"All energy generation options levy environmental costs.
Some of these can be mitigated through careful planning and appropriate
technology configurations." Adam Serchuk in Renewable Energy World July 2000
There is little doubt that CHP/CH
(Combined Heat & Power / Community Heating) is an environmentally superior
solution to the separate production of heat and (remote) power. It is widely
recognised as a leading CO2 mitigation technology. However, it is not without
economic challenges nor is it without some degree of environmental impact.
Whilst we might regret the economic and other obstacles, and many believe they
are unfair for a range of reasons, they are real. If we hope to overcome these
obstacles and improve penetration of CHP in the residential sector, we therefore
need to seek optimum solutions rather than indiscriminately applying CH
technology. These challenges are particularly severe for new CHP/CH schemes, but
they also face those intending to refurbish existing schemes. This paper seeks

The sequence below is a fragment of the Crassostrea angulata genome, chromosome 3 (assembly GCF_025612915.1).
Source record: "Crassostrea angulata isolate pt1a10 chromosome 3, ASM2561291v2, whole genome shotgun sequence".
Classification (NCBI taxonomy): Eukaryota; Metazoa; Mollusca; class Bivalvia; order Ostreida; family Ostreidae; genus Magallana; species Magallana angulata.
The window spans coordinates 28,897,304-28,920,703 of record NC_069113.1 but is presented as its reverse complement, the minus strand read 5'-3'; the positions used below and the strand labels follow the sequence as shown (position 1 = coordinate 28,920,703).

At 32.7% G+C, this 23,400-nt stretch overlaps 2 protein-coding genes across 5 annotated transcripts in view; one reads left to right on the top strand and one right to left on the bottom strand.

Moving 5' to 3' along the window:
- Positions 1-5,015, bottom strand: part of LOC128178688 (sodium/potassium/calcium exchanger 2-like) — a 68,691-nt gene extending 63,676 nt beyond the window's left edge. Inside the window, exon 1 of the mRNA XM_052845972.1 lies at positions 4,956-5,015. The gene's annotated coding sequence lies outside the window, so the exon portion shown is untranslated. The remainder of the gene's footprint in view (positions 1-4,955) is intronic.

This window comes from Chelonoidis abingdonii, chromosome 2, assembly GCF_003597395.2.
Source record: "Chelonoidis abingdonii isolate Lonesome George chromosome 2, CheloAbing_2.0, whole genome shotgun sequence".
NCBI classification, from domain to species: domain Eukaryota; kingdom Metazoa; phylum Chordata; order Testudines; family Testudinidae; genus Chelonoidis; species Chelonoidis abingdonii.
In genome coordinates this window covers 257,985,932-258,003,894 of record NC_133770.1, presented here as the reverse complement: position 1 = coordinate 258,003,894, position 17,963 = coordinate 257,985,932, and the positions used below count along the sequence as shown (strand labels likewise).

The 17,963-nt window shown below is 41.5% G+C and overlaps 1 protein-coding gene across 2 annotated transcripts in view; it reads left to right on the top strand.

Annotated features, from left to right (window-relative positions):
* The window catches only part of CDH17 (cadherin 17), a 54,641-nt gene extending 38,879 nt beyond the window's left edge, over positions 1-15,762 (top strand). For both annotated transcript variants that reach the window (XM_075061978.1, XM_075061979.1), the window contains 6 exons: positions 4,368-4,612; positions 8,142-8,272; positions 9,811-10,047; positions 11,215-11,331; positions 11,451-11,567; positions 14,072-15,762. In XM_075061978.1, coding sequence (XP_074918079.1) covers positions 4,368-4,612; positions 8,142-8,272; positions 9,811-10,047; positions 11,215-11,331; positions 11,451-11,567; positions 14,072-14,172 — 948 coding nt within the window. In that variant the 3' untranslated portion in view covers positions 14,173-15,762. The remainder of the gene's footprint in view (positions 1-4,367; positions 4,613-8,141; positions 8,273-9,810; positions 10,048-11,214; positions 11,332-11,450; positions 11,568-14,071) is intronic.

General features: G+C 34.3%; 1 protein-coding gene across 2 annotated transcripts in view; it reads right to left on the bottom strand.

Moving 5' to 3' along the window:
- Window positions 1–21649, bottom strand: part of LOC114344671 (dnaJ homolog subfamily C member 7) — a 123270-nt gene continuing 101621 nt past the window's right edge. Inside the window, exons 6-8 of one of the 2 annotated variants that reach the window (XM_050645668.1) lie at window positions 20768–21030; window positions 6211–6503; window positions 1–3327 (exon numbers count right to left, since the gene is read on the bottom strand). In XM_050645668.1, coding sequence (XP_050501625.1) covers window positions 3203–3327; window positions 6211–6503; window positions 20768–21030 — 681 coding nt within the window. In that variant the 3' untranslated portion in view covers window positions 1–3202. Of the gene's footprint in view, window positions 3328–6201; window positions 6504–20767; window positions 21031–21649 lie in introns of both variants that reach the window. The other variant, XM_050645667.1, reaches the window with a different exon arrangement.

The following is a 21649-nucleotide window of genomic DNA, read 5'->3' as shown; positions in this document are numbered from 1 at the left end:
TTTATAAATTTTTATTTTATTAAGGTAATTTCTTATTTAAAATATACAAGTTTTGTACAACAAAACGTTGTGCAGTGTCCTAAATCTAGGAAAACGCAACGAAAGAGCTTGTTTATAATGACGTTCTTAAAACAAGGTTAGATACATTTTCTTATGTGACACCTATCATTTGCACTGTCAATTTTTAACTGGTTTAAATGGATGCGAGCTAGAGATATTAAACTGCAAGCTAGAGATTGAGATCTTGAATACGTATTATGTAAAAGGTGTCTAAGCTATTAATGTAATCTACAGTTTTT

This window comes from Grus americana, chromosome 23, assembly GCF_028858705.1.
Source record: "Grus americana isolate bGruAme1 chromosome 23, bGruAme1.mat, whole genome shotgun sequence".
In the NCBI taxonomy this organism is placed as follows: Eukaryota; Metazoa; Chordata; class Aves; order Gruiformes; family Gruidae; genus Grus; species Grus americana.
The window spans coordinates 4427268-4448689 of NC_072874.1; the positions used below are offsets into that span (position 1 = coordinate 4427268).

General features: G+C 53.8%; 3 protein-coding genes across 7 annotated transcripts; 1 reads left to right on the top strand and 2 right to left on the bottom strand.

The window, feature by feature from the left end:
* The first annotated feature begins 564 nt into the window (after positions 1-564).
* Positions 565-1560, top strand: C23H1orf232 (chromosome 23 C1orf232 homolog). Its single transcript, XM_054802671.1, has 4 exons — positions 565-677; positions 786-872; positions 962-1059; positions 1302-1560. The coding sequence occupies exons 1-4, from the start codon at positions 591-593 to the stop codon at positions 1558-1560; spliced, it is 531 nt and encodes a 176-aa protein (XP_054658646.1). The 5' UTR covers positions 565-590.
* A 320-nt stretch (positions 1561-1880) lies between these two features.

to evaluate a range of technological solutions for a variety of applications
applied to the refurbishment and upgrading of an existing CHP/CH scheme, based
on economic and environmental objectives.
Although the economics and applicability of technologies will
vary considerably from scheme to scheme, in broad terms it can be concluded that
CHP in conjunction with a distributed heat network will be limited to very high
density housing areas in conjunction with large numbers of connections. Even for
existing schemes, if the heat distribution network requires anything more than
minor renovation, CH will have difficulty competing with other available
technologies. High density, but smaller schemes may however, take advantage of
block heating with CHP.
However, CHP will remain unattractive for the majority of UK
housing until micro CHP systems become commercially available. At that time,
economic and logistic considerations will make this the most cost effective and
environmentally benign option for mass housing.